if you read this blog, or if you know me personally and happened to wander over here, you may know that i’m a little bit obsessed with tea. particularly tea rituals, tea ceremony, and baking tea goodies. as much as i enjoy baking, you may have also guessed that i am a little baking phobic.
so i’ll admit it! the freshly-baked scones for my tea parties, brunches, and office-meetings-when-it’s-my-turn-to-provide-the-snacks come from a box! that’s right! fisher’s fair scone mix, to be exact. i like it because it’s, first of all, good, and i only have to add water (not additional cream or butter), and because it’s plain i can customize it easily (adding cranberries, almonds, blueberries, raisins…anything!). it works for me every time, and everyone loves them. that worked until i took a load of laundry home to use my parent’s washing machine and left a tea towel i bought last time i went to the empress hotel in victoria, bc. the towel had a recipe for their signature scones on it, and apparently my dad gave it a go.
now my dad teases me about “my” scones. he says he doesn’t want them unless they are made from scratch. when i retell the story to friends i get responses like “scones are a quick bread! it’s so easy!” to “i’m sure you could make them from scratch if you wanted to!” but i kept resisting. my fisher’s scone mix is trustworthy. we were buddies.
so the other week, it WAS my turn to bring treats for the staff meeting. i had planned to grab something on my way home from visiting my parents when my dad decided to make scones–his coworkers had been asking for them. he asked if i wanted to help him out (since he was making a double batch), and then it clicked–i could just take my dad’s scones in to work!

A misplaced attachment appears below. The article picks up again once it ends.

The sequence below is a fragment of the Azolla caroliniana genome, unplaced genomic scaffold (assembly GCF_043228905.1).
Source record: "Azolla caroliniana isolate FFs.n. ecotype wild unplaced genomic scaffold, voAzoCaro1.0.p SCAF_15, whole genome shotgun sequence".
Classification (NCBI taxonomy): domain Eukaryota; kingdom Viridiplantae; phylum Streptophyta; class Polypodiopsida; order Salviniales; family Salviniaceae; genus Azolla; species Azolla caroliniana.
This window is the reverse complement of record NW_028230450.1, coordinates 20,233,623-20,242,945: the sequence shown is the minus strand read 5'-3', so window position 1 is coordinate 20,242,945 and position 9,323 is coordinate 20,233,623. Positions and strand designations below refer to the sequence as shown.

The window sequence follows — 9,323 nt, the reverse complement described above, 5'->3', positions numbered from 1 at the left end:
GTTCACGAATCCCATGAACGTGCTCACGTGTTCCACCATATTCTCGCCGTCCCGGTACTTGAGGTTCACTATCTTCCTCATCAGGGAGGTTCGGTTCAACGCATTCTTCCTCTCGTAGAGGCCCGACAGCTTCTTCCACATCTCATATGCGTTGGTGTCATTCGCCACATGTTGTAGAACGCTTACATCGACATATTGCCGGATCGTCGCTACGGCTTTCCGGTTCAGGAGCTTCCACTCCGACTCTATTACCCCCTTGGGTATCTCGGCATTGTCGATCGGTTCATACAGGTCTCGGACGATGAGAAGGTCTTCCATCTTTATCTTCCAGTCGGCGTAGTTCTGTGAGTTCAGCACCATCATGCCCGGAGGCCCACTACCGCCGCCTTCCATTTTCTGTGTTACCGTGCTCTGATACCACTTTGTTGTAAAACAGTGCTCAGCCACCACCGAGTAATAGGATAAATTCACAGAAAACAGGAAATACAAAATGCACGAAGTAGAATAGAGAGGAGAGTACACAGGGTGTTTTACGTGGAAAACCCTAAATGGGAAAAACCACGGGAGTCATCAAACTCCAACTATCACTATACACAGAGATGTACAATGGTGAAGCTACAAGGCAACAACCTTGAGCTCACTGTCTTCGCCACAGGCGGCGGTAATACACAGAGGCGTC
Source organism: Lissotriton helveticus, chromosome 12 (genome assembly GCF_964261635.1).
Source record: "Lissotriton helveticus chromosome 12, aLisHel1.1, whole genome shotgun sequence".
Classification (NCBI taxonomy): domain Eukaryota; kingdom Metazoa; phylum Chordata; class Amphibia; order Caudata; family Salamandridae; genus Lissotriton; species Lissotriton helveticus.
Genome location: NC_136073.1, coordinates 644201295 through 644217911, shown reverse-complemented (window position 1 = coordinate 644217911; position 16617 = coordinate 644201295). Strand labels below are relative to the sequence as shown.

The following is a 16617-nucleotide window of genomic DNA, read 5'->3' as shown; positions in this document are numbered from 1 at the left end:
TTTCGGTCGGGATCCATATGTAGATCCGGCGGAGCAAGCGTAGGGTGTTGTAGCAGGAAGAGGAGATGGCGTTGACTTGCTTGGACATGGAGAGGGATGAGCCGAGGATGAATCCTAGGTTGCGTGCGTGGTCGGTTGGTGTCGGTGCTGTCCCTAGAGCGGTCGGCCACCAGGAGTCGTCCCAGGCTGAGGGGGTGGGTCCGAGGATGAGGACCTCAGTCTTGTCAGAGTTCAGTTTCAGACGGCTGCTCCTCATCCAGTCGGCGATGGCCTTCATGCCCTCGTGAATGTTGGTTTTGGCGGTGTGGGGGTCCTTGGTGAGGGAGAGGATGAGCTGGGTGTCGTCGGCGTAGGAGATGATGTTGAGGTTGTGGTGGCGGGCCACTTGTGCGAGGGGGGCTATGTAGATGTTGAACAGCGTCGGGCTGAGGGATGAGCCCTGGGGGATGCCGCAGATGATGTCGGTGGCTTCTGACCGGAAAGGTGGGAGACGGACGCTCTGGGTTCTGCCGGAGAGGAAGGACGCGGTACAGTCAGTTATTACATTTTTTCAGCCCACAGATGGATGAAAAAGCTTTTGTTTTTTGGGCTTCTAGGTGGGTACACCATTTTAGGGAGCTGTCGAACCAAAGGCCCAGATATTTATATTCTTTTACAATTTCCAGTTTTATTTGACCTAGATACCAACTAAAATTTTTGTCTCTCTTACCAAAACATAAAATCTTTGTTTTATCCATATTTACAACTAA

so we rolled out over 70 scones, and ate at least a dozen straight out of the oven–hot with butter and cherry preserves. he sent me home with 2 dozen, which were a huge hit at work. (something about all the butter and heavy whipping cream makes these scones irresistible–and FULL of calories.) now i know why the empress only serves 1 to each guest!
Victorian Empress Scones–Fairmont Empress Hotel Recipe (makes 35 scones)
2 lbs. 4 oz. Flour (about 4.5 cups) | 9 oz Sugar (about 1 cup, 2 Tbsp) | 9 oz butter (cold) | 2 oz Baking Powder (about 1/4 cup) | 6 oz Raisins (about 2/3 cup) | 5.5 eggs | 16 oz Heavy Whipping Cream | Pinch of Salt
1. Crumb flour, butter, sugar, baking powder, and salt together.
2. Add beaten eggs to crumb mixture slowly.
3. Add raisins to mixture.
4. Add heavy whipping cream to mixture, mix dough until smooth.
5. Roll out on floured surface to 1/2 inch thickness. Cut to desired size/shape.
6. Using the remaining half-egg, egg wash the tops of the scones, and sprinkle course sugar on top.
7. Bake at 350 degrees for 20-25 minutes.
8. Eat at least one straight out of the oven with butter and jam.
i included some of my home-made “jam.” i’ve learned recently that one cannot market something as jam if it isn’t made with pectin. i love making jam, but i end up with so much of it. and i always feel guilty about the 1:1 fruit:sugar ratio. so i recently had started buying a french fruit preserve that is sweetened only with fruit juice, and with no pectin. when i looked up what the jar meant by “old french recipe” i realized it just meant letting it reduce with a little sugar. so i’ve started making my own “preserves” to use at home with fresh fruit. one small jar at a time.
making it this way lets me experiment with the flavors. probably the most popular one was a vanilla-satsuma spread. but another popular one was a red zinfandel-white peach preserve. my favorite, and the one i brought to work, was a simple autumn blackberry preserve with a small amount of sugar. it thickened up enough to spread on scones and peanut-butter sandwiches, and i don’t feel like i might as well be eating candy. and more of the fruit flavor comes out. more or less, i just cook down fruit with a bit of sugar to taste, and let it cook for a long time. i don’t even smash it very much–so that the fruit flavor and texture comes out in tact. so far, so good! and cheaper than making, or buying, high quality jams!